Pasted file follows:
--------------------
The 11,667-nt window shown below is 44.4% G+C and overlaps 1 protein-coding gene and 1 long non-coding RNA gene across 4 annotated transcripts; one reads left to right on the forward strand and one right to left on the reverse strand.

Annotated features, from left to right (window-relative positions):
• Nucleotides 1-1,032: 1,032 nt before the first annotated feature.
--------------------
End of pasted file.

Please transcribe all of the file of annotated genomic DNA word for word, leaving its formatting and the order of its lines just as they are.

The 11,667-nt window shown below is 44.4% G+C and overlaps 1 protein-coding gene and 1 long non-coding RNA gene across 4 annotated transcripts; one reads left to right on the forward strand and one right to left on the reverse strand.

Annotated features, from left to right (window-relative positions):
• Nucleotides 1-1,032: 1,032 nt before the first annotated feature.